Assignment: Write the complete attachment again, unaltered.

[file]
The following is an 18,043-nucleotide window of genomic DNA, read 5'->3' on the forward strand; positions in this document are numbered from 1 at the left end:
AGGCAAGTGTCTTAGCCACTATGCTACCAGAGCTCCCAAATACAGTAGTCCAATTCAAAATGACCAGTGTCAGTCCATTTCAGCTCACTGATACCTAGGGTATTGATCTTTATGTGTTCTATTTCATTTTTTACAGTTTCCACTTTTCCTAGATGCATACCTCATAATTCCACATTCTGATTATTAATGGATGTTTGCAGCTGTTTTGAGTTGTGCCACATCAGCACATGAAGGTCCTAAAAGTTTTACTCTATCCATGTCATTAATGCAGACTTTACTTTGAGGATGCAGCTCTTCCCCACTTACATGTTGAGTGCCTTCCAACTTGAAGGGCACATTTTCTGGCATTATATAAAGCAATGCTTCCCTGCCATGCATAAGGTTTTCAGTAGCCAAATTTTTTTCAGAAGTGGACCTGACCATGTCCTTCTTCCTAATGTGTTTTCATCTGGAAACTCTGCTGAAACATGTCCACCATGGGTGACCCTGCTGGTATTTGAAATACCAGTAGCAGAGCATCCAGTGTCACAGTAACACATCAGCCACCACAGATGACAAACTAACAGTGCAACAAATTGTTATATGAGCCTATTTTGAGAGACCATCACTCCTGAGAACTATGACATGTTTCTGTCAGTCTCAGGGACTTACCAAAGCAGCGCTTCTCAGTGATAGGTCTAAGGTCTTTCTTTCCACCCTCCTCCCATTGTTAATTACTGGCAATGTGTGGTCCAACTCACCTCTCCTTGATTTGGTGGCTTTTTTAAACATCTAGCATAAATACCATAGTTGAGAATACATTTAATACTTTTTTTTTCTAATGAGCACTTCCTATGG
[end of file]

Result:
The following is an 18,043-nucleotide window of genomic DNA, read 5'->3' on the forward strand; positions in this document are numbered from 1 at the left end:
AGGCAAGTGTCTTAGCCACTATGCTACCAGAGCTCCCAAATACAGTAGTCCAATTCAAAATGACCAGTGTCAGTCCATTTCAGCTCACTGATACCTAGGGTATTGATCTTTATGTGTTCTATTTCATTTTTTACAGTTTCCACTTTTCCTAGATGCATACCTCATAATTCCACATTCTGATTATTAATGGATGTTTGCAGCTGTTTTGAGTTGTGCCACATCAGCACATGAAGGTCCTAAAAGTTTTACTCTATCCATGTCATTAATGCAGACTTTACTTTGAGGATGCAGCTCTTCCCCACTTACATGTTGAGTGCCTTCCAACTTGAAGGGCACATTTTCTGGCATTATATAAAGCAATGCTTCCCTGCCATGCATAAGGTTTTCAGTAGCCAAATTTTTTTCAGAAGTGGACCTGACCATGTCCTTCTTCCTAATGTGTTTTCATCTGGAAACTCTGCTGAAACATGTCCACCATGGGTGACCCTGCTGGTATTTGAAATACCAGTAGCAGAGCATCCAGTGTCACAGTAACACATCAGCCACCACAGATGACAAACTAACAGTGCAACAAATTGTTATATGAGCCTATTTTGAGAGACCATCACTCCTGAGAACTATGACATGTTTCTGTCAGTCTCAGGGACTTACCAAAGCAGCGCTTCTCAGTGATAGGTCTAAGGTCTTTCTTTCCACCCTCCTCCCATTGTTAATTACTGGCAATGTGTGGTCCAACTCACCTCTCCTTGATTTGGTGGCTTTTTTAAACATCTAGCATAAATACCATAGTTGAGAATACATTTAATACTTTTTTTTTCTAATGAGCACTTCCTATGG